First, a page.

What happens when a star dies? Stargazers are paying close attention to the red giant star Betelgeuse since it recently dimmed in brightness, causing speculation that it may soon end in a brilliant supernova. While it likely won’t explode quite yet, we can preview its fate by observing the nearby Crab Nebula.

Betelgeuse, despite its recent dimming, is still easy to find as the red-hued shoulder star of Orion. A known variable star, Betelgeuse usually competes for the position of the brightest star in Orion with brilliant blue-white Rigel, but recently its brightness has faded to below that of nearby Aldebaran, in Taurus. Betelgeuse is a young star, estimated to be a few million years old, but due to its giant size it leads a fast and furious life. This massive star, known as a supergiant, exhausted the hydrogen fuel in its core and began to fuse helium instead, which caused the outer layers of the star to cool and swell dramatically in size. Betelgeuse is one of the only stars for which we have any kind of detailed surface observations due to its huge size – somewhere between the diameter of the orbits of Mars and Jupiter – and relatively close distance of about 642 light-years. Betelgeuse is also a “runaway star,” with its remarkable speed possibly triggered by merging with a smaller companion star. If that is the case, Betelgeuse may actually have millions of years left! So, Betelgeuse may not explode soon after all; or it might explode tomorrow! We have much more to learn about this intriguing star.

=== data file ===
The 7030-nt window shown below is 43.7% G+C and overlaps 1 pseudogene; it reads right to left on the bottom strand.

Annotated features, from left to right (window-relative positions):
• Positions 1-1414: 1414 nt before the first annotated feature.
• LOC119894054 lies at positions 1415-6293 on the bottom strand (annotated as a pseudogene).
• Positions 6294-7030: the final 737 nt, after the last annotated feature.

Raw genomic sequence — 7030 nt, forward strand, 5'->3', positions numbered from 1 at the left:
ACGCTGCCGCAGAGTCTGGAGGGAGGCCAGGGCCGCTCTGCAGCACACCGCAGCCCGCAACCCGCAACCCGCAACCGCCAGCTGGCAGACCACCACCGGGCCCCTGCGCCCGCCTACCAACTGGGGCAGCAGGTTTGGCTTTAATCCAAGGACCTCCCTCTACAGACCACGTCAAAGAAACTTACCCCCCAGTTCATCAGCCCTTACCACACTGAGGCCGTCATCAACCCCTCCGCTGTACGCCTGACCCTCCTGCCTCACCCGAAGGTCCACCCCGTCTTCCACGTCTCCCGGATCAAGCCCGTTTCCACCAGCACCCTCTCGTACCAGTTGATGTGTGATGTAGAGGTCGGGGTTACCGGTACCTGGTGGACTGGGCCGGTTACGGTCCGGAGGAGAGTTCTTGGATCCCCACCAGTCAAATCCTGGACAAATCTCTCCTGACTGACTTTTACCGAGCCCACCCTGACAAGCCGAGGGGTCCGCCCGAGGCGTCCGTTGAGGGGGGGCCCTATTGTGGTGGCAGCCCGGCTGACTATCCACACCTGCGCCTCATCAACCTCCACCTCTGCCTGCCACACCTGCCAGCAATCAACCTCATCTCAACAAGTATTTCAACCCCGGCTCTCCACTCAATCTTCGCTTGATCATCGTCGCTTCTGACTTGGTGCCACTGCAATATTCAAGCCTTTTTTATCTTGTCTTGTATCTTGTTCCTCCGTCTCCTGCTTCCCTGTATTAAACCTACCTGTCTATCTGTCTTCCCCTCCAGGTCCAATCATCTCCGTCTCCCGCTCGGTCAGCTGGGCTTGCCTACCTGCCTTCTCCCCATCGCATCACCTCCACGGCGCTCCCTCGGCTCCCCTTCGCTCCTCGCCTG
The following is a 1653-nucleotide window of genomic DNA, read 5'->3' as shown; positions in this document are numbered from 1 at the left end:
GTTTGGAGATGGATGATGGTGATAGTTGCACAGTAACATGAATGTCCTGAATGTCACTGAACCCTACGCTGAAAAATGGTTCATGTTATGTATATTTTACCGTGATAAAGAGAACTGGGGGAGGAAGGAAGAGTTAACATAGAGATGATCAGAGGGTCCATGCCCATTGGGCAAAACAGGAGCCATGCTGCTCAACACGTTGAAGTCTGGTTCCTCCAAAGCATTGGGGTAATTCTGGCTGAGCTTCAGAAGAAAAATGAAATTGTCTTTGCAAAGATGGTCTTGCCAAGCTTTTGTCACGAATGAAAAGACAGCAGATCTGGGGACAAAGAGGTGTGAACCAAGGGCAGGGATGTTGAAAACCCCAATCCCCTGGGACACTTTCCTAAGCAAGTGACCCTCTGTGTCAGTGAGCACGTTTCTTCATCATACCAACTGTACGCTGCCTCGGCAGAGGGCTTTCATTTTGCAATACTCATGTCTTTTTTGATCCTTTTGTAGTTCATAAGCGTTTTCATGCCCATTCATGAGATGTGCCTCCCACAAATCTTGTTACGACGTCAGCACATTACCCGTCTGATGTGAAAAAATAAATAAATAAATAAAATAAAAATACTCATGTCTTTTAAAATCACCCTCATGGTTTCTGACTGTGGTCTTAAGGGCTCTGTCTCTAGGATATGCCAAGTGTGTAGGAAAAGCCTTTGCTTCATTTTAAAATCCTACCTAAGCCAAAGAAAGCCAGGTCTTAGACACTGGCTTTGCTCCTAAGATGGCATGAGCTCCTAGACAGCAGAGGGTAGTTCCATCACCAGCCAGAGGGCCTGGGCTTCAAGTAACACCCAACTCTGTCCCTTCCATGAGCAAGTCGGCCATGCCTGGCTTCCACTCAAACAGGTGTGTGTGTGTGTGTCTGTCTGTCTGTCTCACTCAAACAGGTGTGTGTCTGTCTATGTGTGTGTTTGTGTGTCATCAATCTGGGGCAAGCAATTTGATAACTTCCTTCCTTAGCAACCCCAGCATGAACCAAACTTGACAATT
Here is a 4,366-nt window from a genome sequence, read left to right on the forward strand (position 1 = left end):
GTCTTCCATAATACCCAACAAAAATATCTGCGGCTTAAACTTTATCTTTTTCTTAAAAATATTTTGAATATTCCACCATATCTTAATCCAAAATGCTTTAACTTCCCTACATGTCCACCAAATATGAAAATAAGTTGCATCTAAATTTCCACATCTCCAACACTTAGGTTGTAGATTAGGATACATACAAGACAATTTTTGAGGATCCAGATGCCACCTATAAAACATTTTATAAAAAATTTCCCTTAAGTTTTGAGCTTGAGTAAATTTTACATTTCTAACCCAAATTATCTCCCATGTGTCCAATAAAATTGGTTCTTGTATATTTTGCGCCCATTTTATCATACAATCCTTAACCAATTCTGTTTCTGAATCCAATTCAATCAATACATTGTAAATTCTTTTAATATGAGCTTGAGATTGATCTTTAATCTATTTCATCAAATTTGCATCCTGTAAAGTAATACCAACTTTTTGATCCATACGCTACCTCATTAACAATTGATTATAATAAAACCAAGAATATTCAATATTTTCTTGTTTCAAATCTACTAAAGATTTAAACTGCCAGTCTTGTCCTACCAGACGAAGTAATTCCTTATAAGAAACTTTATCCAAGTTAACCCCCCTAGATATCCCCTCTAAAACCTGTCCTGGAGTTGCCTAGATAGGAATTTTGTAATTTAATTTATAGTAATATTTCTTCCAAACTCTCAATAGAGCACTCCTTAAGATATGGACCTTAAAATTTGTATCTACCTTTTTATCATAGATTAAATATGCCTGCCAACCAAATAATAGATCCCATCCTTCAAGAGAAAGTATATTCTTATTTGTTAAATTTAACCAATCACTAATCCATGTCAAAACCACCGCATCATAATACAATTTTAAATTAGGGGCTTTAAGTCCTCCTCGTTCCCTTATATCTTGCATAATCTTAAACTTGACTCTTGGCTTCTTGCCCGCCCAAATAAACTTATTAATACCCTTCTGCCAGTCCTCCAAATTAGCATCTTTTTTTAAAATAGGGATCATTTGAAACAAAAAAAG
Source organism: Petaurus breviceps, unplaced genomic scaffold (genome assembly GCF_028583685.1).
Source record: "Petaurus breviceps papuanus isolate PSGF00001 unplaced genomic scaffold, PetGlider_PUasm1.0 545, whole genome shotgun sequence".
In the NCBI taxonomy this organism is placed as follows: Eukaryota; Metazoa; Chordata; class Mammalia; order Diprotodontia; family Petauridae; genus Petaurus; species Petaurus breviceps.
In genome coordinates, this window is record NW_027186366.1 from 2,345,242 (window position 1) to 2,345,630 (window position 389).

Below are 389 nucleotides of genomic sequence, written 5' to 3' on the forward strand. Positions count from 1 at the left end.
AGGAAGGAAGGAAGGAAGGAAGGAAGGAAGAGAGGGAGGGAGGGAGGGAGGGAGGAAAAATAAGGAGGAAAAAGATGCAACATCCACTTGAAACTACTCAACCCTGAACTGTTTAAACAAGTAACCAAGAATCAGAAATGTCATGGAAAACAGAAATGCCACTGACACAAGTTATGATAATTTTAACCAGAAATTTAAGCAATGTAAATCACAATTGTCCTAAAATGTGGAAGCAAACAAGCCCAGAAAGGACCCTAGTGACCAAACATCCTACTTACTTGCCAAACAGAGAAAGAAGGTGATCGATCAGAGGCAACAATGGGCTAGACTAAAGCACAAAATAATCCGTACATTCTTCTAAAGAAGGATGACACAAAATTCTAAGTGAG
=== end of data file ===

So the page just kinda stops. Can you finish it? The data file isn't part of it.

The Crab Nebula (M1) is relatively close to Betelgeuse in the sky, in the nearby constellation of Taurus. Its ghostly, spidery gas clouds result from a massive explosion; a supernova observed by astronomers in 1054! A backyard telescope allows you to see some details, but only advanced telescopes reveal the rapidly spinning neutron star found in its center: the last stellar remnant from that cataclysmic event. These gas clouds were created during the giant star’s violent demise and expand ever outward to enrich the universe with heavy elements like silicon, iron, and nickel. These element-rich clouds are like a cosmic fertilizer, making rocky planets like our own Earth possible. Supernova also send out powerful shock waves that help trigger star formation. In fact, if it wasn’t for a long-ago supernova, our solar system – along with all of us – wouldn’t exist! You can learn much more about the Crab Nebula and its neutron star in a new video from NASA’s Universe of Learning, created from observations by the Great Observatories of Hubble, Chandra, and Spitzer: bit.ly/CrabNebulaVisual

Our last three articles covered the life cycle of stars from observing two neighboring constellations: Orion and Taurus! Our stargazing took us to the ”baby stars” found in the stellar nursery of the Orion Nebula, onwards to the teenage stars of the Pleiades and young adult stars of the Hyades, and ended with dying Betelgeuse and the stellar corpse of the Crab Nebula. Want to know more about the life cycle of stars? Explore stellar evolution with “The Lives of Stars” activity and handout: bit.ly/starlifeanddeath .

 Check out NASA’s most up to date observations of supernova and their remains at nasa.gov

This image of the Crab Nebula combines X-ray observations from Chandra, optical observations from Hubble, and infrared observations from Spitzer to reveal intricate detail. Notice how the violent energy radiates out from the rapidly spinning neutron star in the center of the nebula (also known as a pulsar) and heats up the surrounding gas. More about this incredible “pulsar wind nebula” can be found at bit.ly/Crab3D Credit: NASA, ESA, F. Summers, J. Olmsted, L. Hustak, J. DePasquale and G. Bacon (STScI), N. Wolk (CfA), and R. Hurt (Caltech/IPAC)
Spot Betelgeuse and the Crab Nebula after sunset! A telescope is needed to spot the ghostly Crab.

The Night Sky Network program supports astronomy clubs across the USA dedicated to astronomy outreach. Visit nightsky.jpl.nasa.gov to find local clubs, events, and more!